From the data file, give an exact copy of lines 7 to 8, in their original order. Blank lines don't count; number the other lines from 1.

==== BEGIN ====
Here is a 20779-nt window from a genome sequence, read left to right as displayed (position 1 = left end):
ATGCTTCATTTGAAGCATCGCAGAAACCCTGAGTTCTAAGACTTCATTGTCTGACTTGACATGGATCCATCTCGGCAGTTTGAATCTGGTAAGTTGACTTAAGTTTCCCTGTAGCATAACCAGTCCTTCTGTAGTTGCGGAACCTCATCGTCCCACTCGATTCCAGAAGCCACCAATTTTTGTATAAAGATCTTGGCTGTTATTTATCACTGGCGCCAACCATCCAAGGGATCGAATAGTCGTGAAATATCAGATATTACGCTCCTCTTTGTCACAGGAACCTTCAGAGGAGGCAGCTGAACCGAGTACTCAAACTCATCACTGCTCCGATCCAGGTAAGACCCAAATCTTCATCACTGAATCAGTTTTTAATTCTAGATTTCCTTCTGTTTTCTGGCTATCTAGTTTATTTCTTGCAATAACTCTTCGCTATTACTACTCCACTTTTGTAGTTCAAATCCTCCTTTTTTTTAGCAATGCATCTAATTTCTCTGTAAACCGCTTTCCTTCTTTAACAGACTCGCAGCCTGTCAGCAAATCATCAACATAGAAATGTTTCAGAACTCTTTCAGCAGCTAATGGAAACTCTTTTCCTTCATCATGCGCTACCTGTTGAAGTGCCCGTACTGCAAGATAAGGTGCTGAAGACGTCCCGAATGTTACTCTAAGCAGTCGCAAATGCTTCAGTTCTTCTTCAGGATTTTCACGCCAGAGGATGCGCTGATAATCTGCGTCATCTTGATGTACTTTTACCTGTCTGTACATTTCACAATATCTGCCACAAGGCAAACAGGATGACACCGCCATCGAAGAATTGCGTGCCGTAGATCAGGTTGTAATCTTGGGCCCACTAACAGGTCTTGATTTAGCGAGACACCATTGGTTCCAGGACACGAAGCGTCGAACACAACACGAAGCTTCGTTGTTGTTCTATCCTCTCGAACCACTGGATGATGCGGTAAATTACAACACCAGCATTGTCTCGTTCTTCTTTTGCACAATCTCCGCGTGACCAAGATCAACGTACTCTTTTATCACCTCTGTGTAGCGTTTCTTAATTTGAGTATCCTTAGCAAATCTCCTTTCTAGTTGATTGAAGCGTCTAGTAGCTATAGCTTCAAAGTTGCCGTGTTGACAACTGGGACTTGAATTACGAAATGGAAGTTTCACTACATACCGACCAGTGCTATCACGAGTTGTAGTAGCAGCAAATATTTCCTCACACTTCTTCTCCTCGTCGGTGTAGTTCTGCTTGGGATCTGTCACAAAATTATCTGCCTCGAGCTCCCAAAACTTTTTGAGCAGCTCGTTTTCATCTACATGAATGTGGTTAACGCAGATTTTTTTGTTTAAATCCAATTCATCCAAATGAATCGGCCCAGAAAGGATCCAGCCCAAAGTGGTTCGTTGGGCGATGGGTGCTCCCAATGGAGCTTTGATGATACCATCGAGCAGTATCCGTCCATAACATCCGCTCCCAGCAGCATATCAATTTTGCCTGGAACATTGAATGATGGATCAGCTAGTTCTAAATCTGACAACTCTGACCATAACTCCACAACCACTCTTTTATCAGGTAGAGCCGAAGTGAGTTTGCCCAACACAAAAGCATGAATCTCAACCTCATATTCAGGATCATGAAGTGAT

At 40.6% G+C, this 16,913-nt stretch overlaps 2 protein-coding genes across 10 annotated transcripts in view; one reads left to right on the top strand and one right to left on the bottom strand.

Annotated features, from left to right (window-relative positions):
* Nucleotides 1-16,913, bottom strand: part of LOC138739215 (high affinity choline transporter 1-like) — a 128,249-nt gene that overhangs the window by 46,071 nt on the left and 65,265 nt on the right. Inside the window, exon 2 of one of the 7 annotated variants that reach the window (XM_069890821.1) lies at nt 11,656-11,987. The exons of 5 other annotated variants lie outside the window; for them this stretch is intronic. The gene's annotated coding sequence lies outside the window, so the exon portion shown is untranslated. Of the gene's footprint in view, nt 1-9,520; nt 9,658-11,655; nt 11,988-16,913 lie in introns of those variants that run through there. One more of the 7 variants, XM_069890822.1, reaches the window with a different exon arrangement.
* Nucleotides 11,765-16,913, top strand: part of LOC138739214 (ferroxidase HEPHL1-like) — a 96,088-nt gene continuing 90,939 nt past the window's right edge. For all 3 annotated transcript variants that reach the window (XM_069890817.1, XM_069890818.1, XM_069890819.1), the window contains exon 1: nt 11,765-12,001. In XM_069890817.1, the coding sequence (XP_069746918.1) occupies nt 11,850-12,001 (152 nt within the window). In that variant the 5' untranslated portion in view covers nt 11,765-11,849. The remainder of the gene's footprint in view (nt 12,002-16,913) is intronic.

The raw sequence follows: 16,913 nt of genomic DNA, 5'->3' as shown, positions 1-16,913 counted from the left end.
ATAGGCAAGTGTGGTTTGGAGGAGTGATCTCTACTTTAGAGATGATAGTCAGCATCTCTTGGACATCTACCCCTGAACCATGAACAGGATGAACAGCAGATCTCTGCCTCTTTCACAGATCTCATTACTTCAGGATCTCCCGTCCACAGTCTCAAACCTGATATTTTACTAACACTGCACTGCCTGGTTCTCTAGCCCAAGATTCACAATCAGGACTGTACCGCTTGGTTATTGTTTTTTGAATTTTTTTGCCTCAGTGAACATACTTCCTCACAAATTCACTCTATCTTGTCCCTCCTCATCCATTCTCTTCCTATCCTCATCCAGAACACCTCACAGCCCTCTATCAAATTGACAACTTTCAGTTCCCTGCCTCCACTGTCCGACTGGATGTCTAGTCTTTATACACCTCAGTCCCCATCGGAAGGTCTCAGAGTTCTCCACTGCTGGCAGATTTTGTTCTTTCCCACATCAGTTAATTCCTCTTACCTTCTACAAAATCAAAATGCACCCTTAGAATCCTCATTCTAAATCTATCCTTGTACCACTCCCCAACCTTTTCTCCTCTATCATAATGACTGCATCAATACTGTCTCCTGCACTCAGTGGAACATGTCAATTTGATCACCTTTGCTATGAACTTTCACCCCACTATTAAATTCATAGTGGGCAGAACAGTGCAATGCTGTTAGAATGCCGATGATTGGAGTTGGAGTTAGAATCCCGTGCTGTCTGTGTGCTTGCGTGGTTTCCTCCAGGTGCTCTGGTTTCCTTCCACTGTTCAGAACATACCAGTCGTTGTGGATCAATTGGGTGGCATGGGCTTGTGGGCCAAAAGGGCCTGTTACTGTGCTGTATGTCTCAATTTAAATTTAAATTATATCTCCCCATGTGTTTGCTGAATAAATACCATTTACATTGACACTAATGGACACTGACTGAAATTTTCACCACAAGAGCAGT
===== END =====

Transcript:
The raw sequence follows: 16,913 nt of genomic DNA, 5'->3' as shown, positions 1-16,913 counted from the left end.
ATAGGCAAGTGTGGTTTGGAGGAGTGATCTCTACTTTAGAGATGATAGTCAGCATCTCTTGGACATCTACCCCTGAACCATGAACAGGATGAACAGCAGATCTCTGCCTCTTTCACAGATCTCATTACTTCAGGATCTCCCGTCCACAGTCTCAAACCTGATATTTTACTAACACTGCACTGCCTGGTTCTCTAGCCCAAGATTCACAATCAGGACTGTACCGCTTGGTTATTGTTTTTTGAATTTTTTTGCCTCAGTGAACATACTTCCTCACAAATTCACTCTATCTTGTCCCTCCTCATCCATTCTCTTCCTATCCTCATCCAGAACACCTCACAGCCCTCTATCAAATTGACAACTTTCAGTTCCCTGCCTCCACTGTCCGACTGGATGTCTAGTCTTTATACACCTCAGTCCCCATCGGAAGGTCTCAGAGTTCTCCACTGCTGGCAGATTTTGTTCTTTCCCACATCAGTTAATTCCTCTTACCTTCTACAAAATCAAAATGCACCCTTAGAATCCTCATTCTAAATCTATCCTTGTACCACTCCCCAACCTTTTCTCCTCTATCATAATGACTGCATCAATACTGTCTCCTGCACTCAGTGGAACATGTCAATTTGATCACCTTTGCTATGAACTTTCACCCCACTATTAAATTCATAGTGGGCAGAACAGTGCAATGCTGTTAGAATGCCGATGATTGGAGTTGGAGTTAGAATCCCGTGCTGTCTGTGTGCTTGCGTGGTTTCCTCCAGGTGCTCTGGTTTCCTTCCACTGTTCAGAACATACCAGTCGTTGTGGATCAATTGGGTGGCATGGGCTTGTGGGCCAAAAGGGCCTGTTACTGTGCTGTATGTCTCAATTTAAATTTAAATTATATCTCCCCATGTGTTTGCTGAATAAATACCATTTACATTGACACTAATGGACACTGACTGAAATTTTCACCACAAGAGCAGT